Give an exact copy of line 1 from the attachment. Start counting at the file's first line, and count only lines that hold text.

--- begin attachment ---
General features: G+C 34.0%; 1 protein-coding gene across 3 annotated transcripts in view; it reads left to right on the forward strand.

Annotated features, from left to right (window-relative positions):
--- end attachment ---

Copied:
General features: G+C 34.0%; 1 protein-coding gene across 3 annotated transcripts in view; it reads left to right on the forward strand.